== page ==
When the Nasdaq Composite Index hit 5000 in March of 2000, jubilant investors celebrated the milestone. Shortly thereafter, however, scores of individuals lost their collective shirts. Many witnessed losses of 50%, 60% or 80% of their account values on names like Cisco, JDS Uniphase and Pets.com.
Back then, the euphoria was akin to unchecked greed. Today, the public is far more subdued. And that’s a positive sign. After all, how could we be in a “stock bubble” if we are merely revisiting the place where it all began?
(Note: Actually, we have only revisited a nominal (price-weighted) starting gate. The Nasdaq would need to rise above 7000 on an inflation-adjusted basis for the dollars to mean the same thing.)
So no, this is not the manic Willy Wonka-like balloon ride that characterized the start of the 21st century. That said, there are valid measures of value that suggest things are every bit as overpriced in March of 2015 as they were in the dot-com era. For example, the current median price/earnings (P/E) and current price/revenue (P/S) for all U.S. listed stocks is higher than in 1929, 1973, 1987, 2000 and 2007. The highest median stock P/E and P/S price tags in recorded history? Unfortunately, yes.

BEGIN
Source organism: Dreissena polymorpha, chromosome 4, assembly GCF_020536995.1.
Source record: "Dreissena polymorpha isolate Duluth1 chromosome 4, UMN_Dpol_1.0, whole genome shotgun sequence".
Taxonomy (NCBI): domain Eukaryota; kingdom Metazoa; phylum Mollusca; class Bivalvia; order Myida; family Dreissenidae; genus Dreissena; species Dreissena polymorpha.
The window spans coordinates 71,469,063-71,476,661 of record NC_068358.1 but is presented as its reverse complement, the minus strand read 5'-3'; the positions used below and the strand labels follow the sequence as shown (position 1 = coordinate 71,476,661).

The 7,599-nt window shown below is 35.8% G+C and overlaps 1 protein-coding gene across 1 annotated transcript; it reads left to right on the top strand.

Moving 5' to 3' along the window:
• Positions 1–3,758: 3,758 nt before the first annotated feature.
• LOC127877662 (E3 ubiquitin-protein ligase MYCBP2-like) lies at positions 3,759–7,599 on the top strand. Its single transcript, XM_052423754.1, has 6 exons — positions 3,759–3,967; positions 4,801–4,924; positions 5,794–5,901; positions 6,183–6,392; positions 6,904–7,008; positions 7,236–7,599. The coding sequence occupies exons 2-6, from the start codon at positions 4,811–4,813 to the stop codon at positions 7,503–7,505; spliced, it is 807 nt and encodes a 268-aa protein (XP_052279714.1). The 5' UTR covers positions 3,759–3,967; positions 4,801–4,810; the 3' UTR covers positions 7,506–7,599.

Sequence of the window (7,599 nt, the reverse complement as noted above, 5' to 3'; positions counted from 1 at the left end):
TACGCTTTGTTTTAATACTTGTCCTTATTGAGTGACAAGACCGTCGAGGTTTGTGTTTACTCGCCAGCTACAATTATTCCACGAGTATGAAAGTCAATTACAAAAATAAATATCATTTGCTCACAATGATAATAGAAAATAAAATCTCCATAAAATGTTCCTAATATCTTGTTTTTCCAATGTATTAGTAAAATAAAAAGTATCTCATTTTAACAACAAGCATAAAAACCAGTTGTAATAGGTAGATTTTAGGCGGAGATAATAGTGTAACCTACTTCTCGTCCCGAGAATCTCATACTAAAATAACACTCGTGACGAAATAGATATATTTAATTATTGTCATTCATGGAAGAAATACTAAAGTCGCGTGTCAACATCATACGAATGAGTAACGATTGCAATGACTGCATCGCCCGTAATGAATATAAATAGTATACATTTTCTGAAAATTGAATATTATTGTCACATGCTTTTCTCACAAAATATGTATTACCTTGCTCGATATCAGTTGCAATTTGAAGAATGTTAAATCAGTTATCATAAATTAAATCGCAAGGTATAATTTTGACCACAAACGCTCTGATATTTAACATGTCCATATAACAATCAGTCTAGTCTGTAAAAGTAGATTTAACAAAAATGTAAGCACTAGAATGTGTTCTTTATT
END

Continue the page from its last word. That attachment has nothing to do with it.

Surely, stock prices cannot be as insane as they were 15 years ago, can they be? Maybe not for the Nasdaq. Back in March of 2000, the index had a 64% weighting in tech stocks, mostly Internet names. Today, the index is broader. It has a much greater allocation to health care corporations that actually earn profits. What’s more, today’s Nasdaq has a 10% weighting in Apple.
My, how quickly they forget. The last time that you were able to find a negative word about Apple’s (AAPL) future was in the summer of 2012. Many articles about soon-to-be retirees with 100% of their retirement in Apple stock commended those investors for the foresight to bypass “over-rated” diversification. And then the roof caved in.